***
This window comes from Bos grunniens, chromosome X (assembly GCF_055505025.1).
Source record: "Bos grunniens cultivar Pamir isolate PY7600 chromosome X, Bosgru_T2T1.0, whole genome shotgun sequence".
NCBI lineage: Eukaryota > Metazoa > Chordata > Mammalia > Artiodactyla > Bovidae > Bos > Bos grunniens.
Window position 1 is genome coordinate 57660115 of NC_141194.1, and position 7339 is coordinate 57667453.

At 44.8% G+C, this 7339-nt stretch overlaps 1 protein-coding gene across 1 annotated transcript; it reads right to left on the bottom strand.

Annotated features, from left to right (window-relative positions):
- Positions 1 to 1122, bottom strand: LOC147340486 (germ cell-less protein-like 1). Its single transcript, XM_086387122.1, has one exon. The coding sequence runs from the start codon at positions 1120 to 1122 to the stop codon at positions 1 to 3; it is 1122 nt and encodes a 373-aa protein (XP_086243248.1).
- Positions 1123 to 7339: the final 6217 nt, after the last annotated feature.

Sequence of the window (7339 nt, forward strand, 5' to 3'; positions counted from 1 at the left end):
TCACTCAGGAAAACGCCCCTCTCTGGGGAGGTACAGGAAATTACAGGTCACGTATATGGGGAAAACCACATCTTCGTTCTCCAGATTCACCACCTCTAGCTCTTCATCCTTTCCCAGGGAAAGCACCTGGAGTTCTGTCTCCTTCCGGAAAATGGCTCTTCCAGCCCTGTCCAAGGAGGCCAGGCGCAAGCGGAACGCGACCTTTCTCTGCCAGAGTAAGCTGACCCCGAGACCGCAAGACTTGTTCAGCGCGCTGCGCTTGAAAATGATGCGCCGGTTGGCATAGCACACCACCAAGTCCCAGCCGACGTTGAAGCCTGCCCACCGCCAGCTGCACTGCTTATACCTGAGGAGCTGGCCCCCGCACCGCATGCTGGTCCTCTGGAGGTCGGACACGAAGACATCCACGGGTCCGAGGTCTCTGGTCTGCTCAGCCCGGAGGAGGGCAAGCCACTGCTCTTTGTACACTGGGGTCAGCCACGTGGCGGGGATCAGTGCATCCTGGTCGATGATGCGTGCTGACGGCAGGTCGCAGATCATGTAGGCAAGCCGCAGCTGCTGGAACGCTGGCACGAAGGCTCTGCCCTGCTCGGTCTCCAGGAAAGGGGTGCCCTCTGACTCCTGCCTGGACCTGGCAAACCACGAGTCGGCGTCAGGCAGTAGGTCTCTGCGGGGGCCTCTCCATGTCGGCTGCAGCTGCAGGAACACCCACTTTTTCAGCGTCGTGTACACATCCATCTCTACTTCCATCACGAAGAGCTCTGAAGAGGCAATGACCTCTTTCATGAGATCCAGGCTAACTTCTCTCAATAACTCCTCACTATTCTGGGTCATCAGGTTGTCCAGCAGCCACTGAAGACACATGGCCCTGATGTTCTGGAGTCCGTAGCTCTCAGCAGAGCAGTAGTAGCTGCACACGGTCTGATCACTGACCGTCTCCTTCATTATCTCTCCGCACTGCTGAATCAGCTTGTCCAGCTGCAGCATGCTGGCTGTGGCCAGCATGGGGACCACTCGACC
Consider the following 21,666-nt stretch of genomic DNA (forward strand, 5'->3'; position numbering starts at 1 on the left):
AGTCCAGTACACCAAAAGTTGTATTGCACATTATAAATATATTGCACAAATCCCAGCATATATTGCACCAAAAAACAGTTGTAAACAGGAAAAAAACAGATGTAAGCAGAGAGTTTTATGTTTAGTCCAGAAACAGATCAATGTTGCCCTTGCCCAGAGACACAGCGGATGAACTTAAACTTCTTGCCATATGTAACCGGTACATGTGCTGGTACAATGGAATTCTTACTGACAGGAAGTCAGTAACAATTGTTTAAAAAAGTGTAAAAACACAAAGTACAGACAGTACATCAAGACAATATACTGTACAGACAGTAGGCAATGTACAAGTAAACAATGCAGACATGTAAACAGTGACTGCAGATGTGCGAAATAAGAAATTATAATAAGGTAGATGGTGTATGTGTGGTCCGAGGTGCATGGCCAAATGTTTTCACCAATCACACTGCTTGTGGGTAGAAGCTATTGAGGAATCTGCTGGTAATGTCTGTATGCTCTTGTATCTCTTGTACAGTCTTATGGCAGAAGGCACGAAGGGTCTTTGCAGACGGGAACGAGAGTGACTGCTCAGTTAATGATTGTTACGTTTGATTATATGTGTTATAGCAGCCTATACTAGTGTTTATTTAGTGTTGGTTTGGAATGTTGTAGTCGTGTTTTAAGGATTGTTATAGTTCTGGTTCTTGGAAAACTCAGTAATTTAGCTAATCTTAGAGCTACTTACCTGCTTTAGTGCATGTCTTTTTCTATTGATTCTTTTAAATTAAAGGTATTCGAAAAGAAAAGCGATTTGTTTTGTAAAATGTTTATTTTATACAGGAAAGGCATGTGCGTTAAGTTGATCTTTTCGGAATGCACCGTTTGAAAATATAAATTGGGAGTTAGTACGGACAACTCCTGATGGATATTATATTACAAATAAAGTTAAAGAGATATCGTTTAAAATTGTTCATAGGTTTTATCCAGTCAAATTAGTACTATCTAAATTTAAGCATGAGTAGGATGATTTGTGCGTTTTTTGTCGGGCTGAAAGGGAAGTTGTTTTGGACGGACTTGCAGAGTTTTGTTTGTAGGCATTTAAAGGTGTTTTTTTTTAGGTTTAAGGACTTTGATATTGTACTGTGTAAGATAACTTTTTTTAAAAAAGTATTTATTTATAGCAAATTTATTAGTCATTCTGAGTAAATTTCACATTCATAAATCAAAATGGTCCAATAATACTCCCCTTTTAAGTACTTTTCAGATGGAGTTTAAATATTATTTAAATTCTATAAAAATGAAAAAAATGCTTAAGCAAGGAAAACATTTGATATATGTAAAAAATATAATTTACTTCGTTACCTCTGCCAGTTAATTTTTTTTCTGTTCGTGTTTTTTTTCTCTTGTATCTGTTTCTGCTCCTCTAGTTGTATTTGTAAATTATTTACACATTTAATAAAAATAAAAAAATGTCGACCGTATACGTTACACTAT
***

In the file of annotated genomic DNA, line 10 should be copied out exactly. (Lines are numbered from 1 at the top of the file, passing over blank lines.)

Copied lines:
TCACTCAGGAAAACGCCCCTCTCTGGGGAGGTACAGGAAATTACAGGTCACGTATATGGGGAAAACCACATCTTCGTTCTCCAGATTCACCACCTCTAGCTCTTCATCCTTTCCCAGGGAAAGCACCTGGAGTTCTGTCTCCTTCCGGAAAATGGCTCTTCCAGCCCTGTCCAAGGAGGCCAGGCGCAAGCGGAACGCGACCTTTCTCTGCCAGAGTAAGCTGACCCCGAGACCGCAAGACTTGTTCAGCGCGCTGCGCTTGAAAATGATGCGCCGGTTGGCATAGCACACCACCAAGTCCCAGCCGACGTTGAAGCCTGCCCACCGCCAGCTGCACTGCTTATACCTGAGGAGCTGGCCCCCGCACCGCATGCTGGTCCTCTGGAGGTCGGACACGAAGACATCCACGGGTCCGAGGTCTCTGGTCTGCTCAGCCCGGAGGAGGGCAAGCCACTGCTCTTTGTACACTGGGGTCAGCCACGTGGCGGGGATCAGTGCATCCTGGTCGATGATGCGTGCTGACGGCAGGTCGCAGATCATGTAGGCAAGCCGCAGCTGCTGGAACGCTGGCACGAAGGCTCTGCCCTGCTCGGTCTCCAGGAAAGGGGTGCCCTCTGACTCCTGCCTGGACCTGGCAAACCACGAGTCGGCGTCAGGCAGTAGGTCTCTGCGGGGGCCTCTCCATGTCGGCTGCAGCTGCAGGAACACCCACTTTTTCAGCGTCGTGTACACATCCATCTCTACTTCCATCACGAAGAGCTCTGAAGAGGCAATGACCTCTTTCATGAGATCCAGGCTAACTTCTCTCAATAACTCCTCACTATTCTGGGTCATCAGGTTGTCCAGCAGCCACTGAAGACACATGGCCCTGATGTTCTGGAGTCCGTAGCTCTCAGCAGAGCAGTAGTAGCTGCACACGGTCTGATCACTGACCGTCTCCTTCATTATCTCTCCGCACTGCTGAATCAGCTTGTCCAGCTGCAGCATGCTGGCTGTGGCCAGCATGGGGACCACTCGACC